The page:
Copycat Wienerschnitzel Chili

In celebration of the Giants making it to the World Series, I told Michael I would make him whatever he wanted to eat during the game. He eagerly requested I make a version of Wienerschnitzel‘s chili cheese dog and chili cheese fries. So I did some research on the web and found a copy cat recipe. I made a few small changes, and used soy protein crumbles instead of ground beef for mine. This recipe is proof that vegans don’t just eat boring salads!

This make 4 servings of chili, enough for chili cheese fries and a chili dog for two people.

Copycat Wienerschnitzel Chili
1/2 of tube of Lightlife Gimme Lean Ground Beef Style
3 cups of water
1/8 cup corn starch
1/4 cup flour
1 tbs tomato paste
4 tbs chili powder
5 tsp garlic powder
1 tsp salt
1 tsp cumin
1/2 tbs white vinegar2

In a skillet over medium heat, crumble up and brown the ground beef.

In a small bowl, whisk together the water, corn starch, flour, and tomato paste.

Add to the browned ground beef crumbles.

Add the remaining ingredients and cook until the sauce is at desired thickness.

Put the chili on some fries and a hot dog—or anything else you want! And don’t forget to add a little vegan cheese too.

This was soooo good. And WAY healthier than the real stuff.

Cincinnati Style Chili

I had heard of Cincinnati style chili before, but never had the chance to try it. The other day I was trying to decide what I want to make next for my blog when I saw something on the Food Network about some restaurant in Ohio that famous for their chili (can’t remember the restaurant or what show it was) and thought it looked delicious.

Cincinnati style chili is more like a sauce than a chili. It was first made by Macedonian immigrants who wanted to expand their restaurant menus. It consist of not only traditional chili ingredients like chili powder and cumin, but has some unusual ones like chocolate, cinnamon, and vinegar. I like savory/sweet combinations so I knew I was going to like it. The real version has worcestershire sauce (not vegan since it is fish based, though there are some vegan versions out there) and ground beef. I omitted the worcestershire and used Smart Ground Veggie Protein Crumbles instead of beef.   
The chili is normally served over spaghetti or a hot dog since it is more sauce-like, though it is good enough to eat on its own. I got to give it you Cincinnati, you make a very fine chili. I will definitely make this again sometime. This recipe is based on one from foodnetwork.com called Cincinnati Chili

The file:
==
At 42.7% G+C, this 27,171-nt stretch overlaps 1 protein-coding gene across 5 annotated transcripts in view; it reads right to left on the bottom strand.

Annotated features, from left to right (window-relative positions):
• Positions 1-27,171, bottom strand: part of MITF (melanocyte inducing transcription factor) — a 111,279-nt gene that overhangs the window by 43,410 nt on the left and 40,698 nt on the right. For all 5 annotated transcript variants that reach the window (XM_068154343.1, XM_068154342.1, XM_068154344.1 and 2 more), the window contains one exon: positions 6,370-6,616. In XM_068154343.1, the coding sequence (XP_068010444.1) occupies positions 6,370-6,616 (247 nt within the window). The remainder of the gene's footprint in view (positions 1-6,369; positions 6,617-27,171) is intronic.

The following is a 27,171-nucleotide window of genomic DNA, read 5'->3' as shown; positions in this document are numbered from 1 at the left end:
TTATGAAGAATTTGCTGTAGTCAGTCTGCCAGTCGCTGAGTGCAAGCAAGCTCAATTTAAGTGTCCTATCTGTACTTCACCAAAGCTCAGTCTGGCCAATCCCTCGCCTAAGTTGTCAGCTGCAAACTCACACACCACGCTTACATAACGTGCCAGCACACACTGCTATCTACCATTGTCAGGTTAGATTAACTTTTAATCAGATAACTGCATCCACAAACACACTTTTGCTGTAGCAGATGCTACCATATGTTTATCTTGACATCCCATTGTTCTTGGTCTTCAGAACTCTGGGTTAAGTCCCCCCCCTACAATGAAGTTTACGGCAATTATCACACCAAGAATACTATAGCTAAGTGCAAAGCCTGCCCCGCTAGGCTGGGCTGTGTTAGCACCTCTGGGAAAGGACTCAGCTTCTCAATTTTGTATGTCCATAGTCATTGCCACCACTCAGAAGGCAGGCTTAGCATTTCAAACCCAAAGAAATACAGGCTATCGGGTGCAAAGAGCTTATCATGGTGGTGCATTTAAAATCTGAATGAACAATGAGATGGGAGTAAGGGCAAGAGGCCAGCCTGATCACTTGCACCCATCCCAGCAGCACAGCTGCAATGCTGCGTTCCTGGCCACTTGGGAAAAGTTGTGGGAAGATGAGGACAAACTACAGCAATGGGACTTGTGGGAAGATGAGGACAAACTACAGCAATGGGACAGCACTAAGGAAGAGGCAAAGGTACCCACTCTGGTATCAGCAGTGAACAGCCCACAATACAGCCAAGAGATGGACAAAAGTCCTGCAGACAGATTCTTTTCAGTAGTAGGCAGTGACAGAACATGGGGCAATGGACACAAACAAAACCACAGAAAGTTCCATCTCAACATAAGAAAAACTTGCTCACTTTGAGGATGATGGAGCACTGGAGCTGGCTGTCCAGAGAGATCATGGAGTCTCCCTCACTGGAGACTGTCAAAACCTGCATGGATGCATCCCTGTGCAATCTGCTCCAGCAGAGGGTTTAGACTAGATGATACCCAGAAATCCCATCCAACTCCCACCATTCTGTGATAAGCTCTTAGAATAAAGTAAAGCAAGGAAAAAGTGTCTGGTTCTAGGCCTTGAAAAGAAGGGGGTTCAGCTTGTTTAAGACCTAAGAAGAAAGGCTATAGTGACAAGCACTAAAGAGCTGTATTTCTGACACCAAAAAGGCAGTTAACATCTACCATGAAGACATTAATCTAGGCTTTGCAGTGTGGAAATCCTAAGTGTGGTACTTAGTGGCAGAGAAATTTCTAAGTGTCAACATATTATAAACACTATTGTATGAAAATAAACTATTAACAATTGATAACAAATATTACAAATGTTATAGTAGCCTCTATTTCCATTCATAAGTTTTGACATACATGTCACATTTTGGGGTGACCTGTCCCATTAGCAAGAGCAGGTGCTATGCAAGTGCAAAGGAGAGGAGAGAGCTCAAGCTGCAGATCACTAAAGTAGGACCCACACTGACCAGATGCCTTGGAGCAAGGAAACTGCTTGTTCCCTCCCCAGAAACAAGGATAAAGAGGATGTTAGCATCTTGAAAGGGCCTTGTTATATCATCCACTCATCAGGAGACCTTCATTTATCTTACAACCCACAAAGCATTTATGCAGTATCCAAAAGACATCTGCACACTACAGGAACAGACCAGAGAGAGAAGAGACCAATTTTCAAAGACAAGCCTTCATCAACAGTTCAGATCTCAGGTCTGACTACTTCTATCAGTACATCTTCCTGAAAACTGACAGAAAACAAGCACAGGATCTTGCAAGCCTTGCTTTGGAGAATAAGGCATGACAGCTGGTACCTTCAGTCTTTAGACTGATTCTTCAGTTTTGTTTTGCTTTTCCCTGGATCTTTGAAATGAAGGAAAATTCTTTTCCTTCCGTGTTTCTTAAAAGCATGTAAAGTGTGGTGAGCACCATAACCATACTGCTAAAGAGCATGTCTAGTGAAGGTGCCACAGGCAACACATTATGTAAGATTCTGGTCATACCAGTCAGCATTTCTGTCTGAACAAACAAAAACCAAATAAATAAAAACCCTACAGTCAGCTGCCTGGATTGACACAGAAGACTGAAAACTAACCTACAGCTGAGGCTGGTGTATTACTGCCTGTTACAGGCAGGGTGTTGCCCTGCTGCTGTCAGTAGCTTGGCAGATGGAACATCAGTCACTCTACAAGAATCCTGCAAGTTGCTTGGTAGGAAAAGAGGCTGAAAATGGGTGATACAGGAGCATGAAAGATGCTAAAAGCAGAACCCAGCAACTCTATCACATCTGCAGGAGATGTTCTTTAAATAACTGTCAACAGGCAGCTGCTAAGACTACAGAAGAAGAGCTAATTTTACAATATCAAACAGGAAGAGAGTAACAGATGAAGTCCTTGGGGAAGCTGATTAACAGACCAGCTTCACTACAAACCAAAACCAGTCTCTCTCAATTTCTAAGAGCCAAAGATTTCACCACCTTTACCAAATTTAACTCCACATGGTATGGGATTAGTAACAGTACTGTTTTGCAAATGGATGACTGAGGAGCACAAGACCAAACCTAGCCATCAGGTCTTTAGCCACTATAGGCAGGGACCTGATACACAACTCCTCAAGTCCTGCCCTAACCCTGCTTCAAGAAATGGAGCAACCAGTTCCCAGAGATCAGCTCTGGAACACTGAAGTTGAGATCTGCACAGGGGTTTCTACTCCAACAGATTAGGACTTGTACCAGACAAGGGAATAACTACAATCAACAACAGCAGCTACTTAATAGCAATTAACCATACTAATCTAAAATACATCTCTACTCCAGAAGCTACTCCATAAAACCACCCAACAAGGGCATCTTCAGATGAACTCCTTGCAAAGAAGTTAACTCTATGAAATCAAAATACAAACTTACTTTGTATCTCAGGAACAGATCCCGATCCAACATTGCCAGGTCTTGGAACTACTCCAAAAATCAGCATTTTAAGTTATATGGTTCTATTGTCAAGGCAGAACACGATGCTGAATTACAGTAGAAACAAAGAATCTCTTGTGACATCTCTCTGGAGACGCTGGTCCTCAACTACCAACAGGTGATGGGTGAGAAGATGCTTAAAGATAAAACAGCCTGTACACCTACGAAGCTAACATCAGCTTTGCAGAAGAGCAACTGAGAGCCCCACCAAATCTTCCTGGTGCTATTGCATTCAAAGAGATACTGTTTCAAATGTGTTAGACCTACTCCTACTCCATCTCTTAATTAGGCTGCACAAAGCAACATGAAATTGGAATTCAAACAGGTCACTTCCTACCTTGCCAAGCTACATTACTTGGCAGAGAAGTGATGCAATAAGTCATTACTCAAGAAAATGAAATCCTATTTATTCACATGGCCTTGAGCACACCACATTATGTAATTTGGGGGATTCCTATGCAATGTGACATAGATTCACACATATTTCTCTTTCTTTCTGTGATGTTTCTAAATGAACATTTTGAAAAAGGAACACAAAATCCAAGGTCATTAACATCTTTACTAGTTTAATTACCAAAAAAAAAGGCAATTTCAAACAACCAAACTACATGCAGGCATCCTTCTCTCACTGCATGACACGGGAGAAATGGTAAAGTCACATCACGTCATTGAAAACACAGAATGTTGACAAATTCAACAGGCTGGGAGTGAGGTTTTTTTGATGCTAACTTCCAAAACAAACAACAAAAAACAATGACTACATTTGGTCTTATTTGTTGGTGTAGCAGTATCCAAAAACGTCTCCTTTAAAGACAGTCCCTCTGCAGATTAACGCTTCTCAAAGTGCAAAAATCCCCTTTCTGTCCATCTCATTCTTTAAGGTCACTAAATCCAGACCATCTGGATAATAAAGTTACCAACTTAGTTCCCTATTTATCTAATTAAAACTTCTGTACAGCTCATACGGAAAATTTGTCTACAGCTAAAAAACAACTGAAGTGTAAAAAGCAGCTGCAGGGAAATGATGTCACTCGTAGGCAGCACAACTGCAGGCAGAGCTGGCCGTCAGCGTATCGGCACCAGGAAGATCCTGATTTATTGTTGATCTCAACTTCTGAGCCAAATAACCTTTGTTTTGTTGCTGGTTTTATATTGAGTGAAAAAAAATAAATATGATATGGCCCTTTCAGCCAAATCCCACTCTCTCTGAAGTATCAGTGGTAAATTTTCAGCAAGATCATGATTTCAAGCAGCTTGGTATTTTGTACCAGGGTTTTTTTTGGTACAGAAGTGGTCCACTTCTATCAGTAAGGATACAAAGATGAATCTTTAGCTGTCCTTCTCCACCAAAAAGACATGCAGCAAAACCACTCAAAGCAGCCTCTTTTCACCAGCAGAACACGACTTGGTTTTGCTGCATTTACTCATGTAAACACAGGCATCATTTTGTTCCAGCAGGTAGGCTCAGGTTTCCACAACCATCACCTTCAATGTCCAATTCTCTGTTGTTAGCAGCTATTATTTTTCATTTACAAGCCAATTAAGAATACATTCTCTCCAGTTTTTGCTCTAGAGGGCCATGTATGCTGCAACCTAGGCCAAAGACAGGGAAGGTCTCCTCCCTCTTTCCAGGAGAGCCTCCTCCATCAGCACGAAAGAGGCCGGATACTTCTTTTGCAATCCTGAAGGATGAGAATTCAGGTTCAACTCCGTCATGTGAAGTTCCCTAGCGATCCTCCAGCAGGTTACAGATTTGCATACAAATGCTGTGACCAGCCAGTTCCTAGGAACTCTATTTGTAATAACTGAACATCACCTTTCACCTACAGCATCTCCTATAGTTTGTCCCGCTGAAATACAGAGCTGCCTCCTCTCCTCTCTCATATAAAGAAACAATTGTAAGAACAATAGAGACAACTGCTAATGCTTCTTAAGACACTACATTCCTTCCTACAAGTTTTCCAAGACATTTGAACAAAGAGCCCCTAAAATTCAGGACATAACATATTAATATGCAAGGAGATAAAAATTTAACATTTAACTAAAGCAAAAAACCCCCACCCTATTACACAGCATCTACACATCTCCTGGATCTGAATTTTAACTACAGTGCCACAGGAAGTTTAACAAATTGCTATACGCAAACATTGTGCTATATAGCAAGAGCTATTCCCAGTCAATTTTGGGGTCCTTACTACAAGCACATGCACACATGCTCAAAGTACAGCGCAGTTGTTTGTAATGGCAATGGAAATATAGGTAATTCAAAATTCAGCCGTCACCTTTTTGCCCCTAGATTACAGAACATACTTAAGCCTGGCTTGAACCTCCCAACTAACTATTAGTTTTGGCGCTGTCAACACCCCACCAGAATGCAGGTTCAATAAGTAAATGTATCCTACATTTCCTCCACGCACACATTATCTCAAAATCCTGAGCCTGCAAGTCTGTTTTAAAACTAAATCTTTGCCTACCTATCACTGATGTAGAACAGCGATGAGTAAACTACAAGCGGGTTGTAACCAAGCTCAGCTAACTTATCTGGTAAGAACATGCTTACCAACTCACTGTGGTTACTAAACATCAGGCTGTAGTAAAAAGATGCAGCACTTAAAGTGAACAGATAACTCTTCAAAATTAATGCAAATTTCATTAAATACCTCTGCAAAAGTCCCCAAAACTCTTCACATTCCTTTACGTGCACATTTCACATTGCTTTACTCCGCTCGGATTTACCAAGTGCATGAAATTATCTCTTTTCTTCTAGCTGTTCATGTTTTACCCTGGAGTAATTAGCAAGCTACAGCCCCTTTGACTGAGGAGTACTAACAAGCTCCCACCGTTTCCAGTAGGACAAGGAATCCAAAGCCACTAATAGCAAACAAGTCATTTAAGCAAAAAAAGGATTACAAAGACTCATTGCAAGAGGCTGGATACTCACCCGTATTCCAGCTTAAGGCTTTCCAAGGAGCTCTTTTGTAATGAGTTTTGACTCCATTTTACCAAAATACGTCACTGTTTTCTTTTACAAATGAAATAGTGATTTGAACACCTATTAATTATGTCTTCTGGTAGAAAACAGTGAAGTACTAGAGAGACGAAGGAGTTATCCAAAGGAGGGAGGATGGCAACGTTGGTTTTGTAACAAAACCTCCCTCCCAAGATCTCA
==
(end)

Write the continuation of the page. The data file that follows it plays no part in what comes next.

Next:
Cincinnati Style Chili

  • 1 large onions, chopped
  • 2 cloves of garlic, minced
  • 2 tbs chili powder
  • 1 tbs smoked paprika
  • 1 and 1/2 fps ground cumin
  • 1 fps ground cinnamon
  • 1/2 tsp chili turmeric 
  • 1 package Smart Ground Veggie Protein Crumbles  
  • 1/4 cup red wine 
  • 1 tbs soy sauce
  • 1 tbs cider vinegar 
  • 1 6-ounce can tomato sauce (I used a pasta sauce) 
  • 2 tablespoons chopped unsweetened chocolate
  • Salt and pepper to taste 





Heat cooking spray in a large pot over medium heat. I made mine in sauce pan but I only made a single serving. Add the onions and garlic, cooked until the onions are translucent. 



Add the chili powder, paprika, cumin, cinnamon, and turmeric. Thoroughly coat the onions and garlic. 



Add the protein crumbles and cooked until the crumbles are heated through. Don’t worry if the spices start to stick to the bottom of the pot. 



Add the wine, soy sauce and vinegar to deglaze the pan, make sure to scrap all the brunt/stuck stuff off the bottom of the pan. 



Next add the tomato sauce and chocolate, mix together well. 



Cook for about 15 minutes until the chili tightens up a bit more.  Season with salt and pepper to taste. 










I boiled up some pasta (ok, it’s actually ramen noodles, I didn’t have any spaghetti on hand and I am a college kid!) and slathered the noodles with the chili. Traditionally, the dish is then topped with kidney beans, onions, and TONS of cheddar cheese. I just went with some kidney beans to keep it healthier.